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Re: Debian-related advertising on debian-announce

On 4 Feb, 1998 treacy@debian.org wrote:

> Wouldn't the CD manufacturers be happy if we simply guaranteed them that
> we wouldn't create an official CD more frequently than some given rate,
> say every 3 months? We should also give them a few weeks warning of an
> impending new release so they don't start a new run.

I think this is a non-issue with the new release scheme
(unless I misunderstand it).  The mechanics of this were
never clear to me, but using the Rex structure with the new
release numbering should yield a well defined base line
system, e.g. 1.3.0, that stays defined.  This will never
change, but fixes will be made to packages that require it.
These fixes are available in a well known place.

There needs to be an agreement on what constitutes a
revision increase, e.g. 1.3.0 R1 (assuming R0 is
implied to begin with).  I'm guessing this is already
defined somewhere (perhaps a certain number of fixes
increases the revision?)  When this is agreed,
the revision gets incremented accordingly.  The revision
could even be a moving target (where the fixes that
consititute a rev increase don't need to stay static,
but the packages that constitute a point release do).  That's
that.  When something happens that meets point release
criteria, a point release is made.  Now we have a new
baseline, and the rest continues as above with respect to
the new baseline.  

The revision increases are only indicators to people that
they should check out the fixes directory and see if they
need to update any of their packages from the last point
release.  This scheme assumes that all fixes included in the
point release come out of the fix directory and get rolled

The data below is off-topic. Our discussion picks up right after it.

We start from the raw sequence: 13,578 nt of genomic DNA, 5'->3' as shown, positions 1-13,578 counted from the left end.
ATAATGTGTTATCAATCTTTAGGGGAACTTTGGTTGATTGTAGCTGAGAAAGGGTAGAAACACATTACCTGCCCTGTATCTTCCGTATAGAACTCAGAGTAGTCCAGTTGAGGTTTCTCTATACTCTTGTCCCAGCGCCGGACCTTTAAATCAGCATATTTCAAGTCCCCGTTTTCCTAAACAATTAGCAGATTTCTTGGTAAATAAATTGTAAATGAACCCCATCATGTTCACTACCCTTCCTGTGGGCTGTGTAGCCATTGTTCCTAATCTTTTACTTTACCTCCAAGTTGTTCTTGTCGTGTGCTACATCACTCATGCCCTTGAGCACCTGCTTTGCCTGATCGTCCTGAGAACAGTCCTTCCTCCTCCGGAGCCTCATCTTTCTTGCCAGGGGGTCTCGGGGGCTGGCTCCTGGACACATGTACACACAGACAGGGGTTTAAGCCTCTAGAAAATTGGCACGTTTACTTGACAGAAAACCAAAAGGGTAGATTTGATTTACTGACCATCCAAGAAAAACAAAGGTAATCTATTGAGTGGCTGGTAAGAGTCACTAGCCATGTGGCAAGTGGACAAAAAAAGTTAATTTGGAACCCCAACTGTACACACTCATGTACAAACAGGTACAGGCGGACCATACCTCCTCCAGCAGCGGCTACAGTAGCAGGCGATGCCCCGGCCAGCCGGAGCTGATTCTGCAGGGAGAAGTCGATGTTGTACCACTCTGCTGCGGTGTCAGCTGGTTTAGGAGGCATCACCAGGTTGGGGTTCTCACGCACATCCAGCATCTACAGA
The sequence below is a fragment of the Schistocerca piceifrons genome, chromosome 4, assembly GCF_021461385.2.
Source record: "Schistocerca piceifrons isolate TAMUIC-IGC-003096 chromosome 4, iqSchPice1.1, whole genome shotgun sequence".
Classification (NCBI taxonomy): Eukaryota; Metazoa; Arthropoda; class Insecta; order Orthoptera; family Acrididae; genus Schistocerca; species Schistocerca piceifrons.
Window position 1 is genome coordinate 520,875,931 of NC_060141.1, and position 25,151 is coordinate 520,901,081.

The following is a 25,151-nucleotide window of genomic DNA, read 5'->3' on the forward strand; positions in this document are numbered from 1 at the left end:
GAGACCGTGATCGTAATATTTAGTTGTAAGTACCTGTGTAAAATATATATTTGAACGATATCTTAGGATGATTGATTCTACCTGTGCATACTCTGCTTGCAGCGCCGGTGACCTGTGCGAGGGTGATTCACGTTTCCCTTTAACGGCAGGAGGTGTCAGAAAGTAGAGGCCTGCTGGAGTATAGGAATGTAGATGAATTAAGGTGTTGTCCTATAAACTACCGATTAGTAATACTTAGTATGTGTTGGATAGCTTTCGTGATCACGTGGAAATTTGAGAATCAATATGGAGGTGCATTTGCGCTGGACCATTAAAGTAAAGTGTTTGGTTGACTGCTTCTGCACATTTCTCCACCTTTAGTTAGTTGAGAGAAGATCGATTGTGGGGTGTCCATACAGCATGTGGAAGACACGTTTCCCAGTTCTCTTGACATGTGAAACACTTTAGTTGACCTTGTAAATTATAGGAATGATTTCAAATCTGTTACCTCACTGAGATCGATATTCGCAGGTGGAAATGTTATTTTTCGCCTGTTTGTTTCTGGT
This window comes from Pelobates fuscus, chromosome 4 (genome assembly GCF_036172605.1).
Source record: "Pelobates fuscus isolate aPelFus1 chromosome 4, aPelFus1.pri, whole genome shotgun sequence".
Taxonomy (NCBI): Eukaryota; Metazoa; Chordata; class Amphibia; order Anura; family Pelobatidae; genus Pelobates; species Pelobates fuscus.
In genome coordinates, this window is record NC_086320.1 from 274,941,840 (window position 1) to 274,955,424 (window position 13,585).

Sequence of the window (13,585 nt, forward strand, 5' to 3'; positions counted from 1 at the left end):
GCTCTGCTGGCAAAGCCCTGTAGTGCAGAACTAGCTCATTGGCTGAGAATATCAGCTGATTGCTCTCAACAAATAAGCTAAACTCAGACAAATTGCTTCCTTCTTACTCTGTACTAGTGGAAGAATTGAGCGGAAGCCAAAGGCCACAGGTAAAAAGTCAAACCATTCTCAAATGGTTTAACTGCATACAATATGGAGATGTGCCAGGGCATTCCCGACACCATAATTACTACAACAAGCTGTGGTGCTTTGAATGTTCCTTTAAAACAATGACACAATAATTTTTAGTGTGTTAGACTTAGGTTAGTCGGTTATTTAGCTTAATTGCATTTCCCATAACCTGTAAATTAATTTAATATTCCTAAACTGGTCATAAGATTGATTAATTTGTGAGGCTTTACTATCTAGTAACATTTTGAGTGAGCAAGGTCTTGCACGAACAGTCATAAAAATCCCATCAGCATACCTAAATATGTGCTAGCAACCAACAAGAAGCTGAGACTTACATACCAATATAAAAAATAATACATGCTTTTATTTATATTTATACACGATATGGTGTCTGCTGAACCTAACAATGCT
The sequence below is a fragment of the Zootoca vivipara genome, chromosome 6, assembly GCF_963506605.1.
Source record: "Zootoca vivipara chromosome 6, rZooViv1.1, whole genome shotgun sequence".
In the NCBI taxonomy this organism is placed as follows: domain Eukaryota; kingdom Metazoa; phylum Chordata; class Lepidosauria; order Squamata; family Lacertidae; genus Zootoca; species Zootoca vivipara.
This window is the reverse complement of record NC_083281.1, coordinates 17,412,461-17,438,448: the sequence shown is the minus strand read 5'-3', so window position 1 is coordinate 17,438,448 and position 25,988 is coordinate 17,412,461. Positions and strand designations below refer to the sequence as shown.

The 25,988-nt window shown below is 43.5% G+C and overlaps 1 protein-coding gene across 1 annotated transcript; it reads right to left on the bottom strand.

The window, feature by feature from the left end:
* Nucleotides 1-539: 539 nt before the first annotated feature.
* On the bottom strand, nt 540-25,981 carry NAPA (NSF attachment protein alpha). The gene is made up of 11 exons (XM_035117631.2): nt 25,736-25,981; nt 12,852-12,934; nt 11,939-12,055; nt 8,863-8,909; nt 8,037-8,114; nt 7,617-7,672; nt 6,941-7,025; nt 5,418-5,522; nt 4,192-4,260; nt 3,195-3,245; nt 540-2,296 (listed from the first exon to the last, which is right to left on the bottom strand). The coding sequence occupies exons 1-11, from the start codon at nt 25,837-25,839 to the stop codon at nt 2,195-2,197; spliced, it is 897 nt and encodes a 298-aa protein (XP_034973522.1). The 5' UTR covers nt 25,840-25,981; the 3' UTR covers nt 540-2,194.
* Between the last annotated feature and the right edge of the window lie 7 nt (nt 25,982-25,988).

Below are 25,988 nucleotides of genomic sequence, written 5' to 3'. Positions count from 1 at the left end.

into the main hierarchy.  Fixes that didn't get rolled in
(for whatever reason) stay in the fixes directory.  Using
this scheme, fixes are always available.  A point release is
always valid.  

A new "official CD" could be cut everyday without obsoleting
anyone's stock of CDs, provided the fixes are available.
The only thing that really would obsolete a pressed CD would
be a point release, and even then only if the previous point
release's fixes go away.  A CD seller could easily just keep
the fixes to their baseline CD stock available on their FTP
server and their stock would remain a valid version of that
baseline (point release).

I don't know what the mechanics of the current system are,
but I think they're similar to what I've described.  Having
well defined criteria for point releases is the critical
part of this.  CD vendors should be made aware of these
criteria so they understand it when a point release is made.
It should usually be possible to give fair warning of a
point release since the system's integrity isn't in jeapordy
as long as the fixes are available as described above.  I
think its wrong to make _any_ hard lined time commitments
such as "3 months" or whatever, but we may suggest the
expected life of a point release relative to the release
criteria and the current state of affairs.

Basically, I don't think the current system is broken at
all.  I don't know anything about the official CD pressing
thing though.



"Until we extend the circle of our compassion to all living 
things, we will not ourselves find peace" -Albert Schweitzer

Richard G. Roberto

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